Ian Frazier, in a New Yorker Talk of the Town piece “Scratch and Sniff” (October 19, p. 30), about police dogs that sniff out cell phones:

Captain Matthew Kyle: “We don’t want to publicate what the cell-phone smell is exactly. It’s an organic substance that’s in all cell phones–leave it at that.”

What caught my eye was the verb publicate ‘make public, advertise’ (a verbing of the adjective public via suffixation with -ate), which I didn’t recall having seen before. Was it a recent innovation?

Well, you probably know where this story is going to go now.

Off to the OED! Which has a publicate entry (draft revision of June 2009), with citations from 1548 through 1997. The verb is glossed ‘to publish; to make publicly known, expose’, and both meanings are attested throughout this history. The OED says the verb is now rare, but Google suggests otherwise.

The ‘publish’ sense is still around, as in this question posed to WikiAnswers:

When was ‘Night Shift” publicated? (link)

(The answer tells us that the book “was first published” in 1978.) Not just still around, but around in large numbers, though to be fair, lots of the hits are from non-native speakers. Some others are in computer contexts where publish can be used to refer to putting material on a site or making it available there, as here:

Published: Whether the menu will be publicated or concealed. (link)

The line between the two senses is none too clear, but sometimes, as in the New Yorker quote, it’s clearly the ‘make public, expose’ sense that’s intended.

In any case, the verb is not a recent innovation, though it might have had a fairly recent revival.

6 Responses to “publicate”

  1. arnoldzwicky Says:

    Another possibility for publicate: it could be a back-formation from publication (cf. conversate from conversation). The origins of English -ate verbs are complex and it’s often hard to disentangle one route from another.

  2. mollymooly Says:

    Captain Matthew Kyle’s use of “publicate” seems to have a sense different from the core senses of either “publish” or “publicize”; a sense for which I would have used “make public”.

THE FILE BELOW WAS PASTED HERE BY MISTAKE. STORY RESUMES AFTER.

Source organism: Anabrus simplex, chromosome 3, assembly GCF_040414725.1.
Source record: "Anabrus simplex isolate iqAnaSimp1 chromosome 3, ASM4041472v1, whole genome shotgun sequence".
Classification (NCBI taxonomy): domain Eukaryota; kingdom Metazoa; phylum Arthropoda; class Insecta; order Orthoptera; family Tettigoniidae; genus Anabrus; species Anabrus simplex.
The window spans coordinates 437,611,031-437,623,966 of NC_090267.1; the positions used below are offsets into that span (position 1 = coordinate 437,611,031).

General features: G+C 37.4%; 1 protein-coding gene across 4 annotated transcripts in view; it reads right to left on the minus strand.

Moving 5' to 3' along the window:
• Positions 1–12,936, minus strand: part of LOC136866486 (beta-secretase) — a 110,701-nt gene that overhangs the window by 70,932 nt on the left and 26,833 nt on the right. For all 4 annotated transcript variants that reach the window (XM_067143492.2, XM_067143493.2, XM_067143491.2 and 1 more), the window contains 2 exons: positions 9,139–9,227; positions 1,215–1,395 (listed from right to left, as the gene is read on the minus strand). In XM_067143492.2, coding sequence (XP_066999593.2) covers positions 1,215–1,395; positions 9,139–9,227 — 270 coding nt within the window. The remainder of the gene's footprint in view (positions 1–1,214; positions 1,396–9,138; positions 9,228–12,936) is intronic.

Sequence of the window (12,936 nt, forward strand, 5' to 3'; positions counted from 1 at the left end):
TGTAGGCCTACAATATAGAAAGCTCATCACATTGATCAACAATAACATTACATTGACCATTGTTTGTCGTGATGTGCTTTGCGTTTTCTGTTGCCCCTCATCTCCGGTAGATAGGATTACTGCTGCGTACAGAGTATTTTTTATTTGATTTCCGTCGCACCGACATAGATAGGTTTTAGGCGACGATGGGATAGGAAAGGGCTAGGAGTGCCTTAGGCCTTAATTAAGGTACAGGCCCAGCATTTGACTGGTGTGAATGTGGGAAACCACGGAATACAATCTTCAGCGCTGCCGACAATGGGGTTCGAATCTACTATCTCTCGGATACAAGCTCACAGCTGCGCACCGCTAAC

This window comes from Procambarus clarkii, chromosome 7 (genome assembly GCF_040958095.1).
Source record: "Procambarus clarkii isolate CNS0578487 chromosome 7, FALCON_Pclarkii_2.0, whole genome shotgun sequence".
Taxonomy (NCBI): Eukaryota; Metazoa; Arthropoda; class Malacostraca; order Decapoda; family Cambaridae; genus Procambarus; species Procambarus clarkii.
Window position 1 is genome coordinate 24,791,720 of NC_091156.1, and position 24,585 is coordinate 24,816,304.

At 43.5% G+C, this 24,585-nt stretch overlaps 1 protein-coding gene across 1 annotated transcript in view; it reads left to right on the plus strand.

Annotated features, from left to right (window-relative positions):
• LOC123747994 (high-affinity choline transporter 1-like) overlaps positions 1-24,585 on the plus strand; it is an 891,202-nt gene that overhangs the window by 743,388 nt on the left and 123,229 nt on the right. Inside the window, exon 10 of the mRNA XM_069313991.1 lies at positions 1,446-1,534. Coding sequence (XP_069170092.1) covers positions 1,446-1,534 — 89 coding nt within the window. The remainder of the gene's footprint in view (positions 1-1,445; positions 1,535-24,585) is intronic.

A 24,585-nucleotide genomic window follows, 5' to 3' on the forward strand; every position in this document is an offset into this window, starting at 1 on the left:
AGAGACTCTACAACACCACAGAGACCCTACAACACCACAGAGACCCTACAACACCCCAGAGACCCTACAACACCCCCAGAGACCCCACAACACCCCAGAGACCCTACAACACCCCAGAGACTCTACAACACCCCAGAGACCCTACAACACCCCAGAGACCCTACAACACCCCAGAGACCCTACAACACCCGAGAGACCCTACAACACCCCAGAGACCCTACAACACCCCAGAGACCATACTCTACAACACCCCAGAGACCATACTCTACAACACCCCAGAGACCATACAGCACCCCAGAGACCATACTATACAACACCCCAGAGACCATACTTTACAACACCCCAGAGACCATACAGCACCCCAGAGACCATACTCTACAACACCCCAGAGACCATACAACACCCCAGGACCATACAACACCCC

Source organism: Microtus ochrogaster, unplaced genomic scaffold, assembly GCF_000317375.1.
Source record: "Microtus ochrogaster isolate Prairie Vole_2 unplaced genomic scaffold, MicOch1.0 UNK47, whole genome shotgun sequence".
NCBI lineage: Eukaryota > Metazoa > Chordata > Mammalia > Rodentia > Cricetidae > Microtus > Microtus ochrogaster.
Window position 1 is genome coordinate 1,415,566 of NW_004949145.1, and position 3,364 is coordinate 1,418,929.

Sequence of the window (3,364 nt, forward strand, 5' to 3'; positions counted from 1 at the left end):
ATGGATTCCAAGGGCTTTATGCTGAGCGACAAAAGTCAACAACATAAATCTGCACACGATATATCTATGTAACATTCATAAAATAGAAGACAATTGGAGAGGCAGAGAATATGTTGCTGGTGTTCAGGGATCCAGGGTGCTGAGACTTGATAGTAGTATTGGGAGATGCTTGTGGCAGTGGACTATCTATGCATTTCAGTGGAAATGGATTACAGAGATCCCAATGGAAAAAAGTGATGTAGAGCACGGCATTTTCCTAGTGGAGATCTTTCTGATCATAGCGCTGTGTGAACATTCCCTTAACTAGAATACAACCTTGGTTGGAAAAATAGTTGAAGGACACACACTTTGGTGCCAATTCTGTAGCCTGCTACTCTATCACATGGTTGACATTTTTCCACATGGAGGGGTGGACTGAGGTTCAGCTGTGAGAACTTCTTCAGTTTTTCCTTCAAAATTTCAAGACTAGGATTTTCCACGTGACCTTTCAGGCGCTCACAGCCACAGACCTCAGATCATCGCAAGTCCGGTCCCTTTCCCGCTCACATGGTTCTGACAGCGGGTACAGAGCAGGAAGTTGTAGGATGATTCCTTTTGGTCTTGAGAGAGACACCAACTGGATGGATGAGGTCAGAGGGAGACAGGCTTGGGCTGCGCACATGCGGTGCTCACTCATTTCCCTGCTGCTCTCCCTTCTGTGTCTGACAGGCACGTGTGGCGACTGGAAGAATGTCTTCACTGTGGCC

3. Gary Says:

    mollymooly: wouldn’t you actually say “I don’t want to go public with …”, not “make public”?

    I suspect that the spokesman was inexpertly translating from his normal style to a more formal style. He knew that “go public” had to be changed to a formal-language single-“word” verb, so he created an ad-hoc verbification from “publication”.

  4. dikko1 Says:

    This is one error I’ve noticed amongst Swedes speaking English. The common examples include administrate and registrate, so I figured it as a back-formation from the -ation noun.

  5. arnoldzwicky Says:

    To dikko1: the OED treats publicate (and demonstrate and administrate and registrate) as historically formed directly from a Latin past participle stem, but it’s quite likely that, with the exception of demonstrate, the rest of these verbs are sometimes freshly created by back-formation from nouns. (In the case of registrate, this is almost surely the case; the OED labels it as obsolete — cites from the 16th-18th centuries only — and chiefly Scottish. Demonstrate is attested from the 16th century to modern times, administrate from the 17th century to modern times.)

    So: there are several routes to publicate: direct formation from the Latin past participle stem (probably the source of the historically older cites); by suffixation of -ate to public (likely on semantic grounds for the example I led with in this posting); and back-formation from publication (likely for many non-native-speaker uses). Quite likely different analyses are appropriate for diferent occurrences; this is not a matter of deciding on “the correct” analysis.

  6. mollymooly Says:

    mollymooly: wouldn’t you actually say “I don’t want to go public with …”, not “make public”?
    No. I’m not sure I can say why not, but here goes:
    in my idiolect,
    if A “makes [B] public” then A knows about B, most others don’t, and A tells them about it.
    if A “goes public” with B, then A has some important connection to B, and it is the connection that is being made public; B itself may already be known, but not connected to A.
    Or something.

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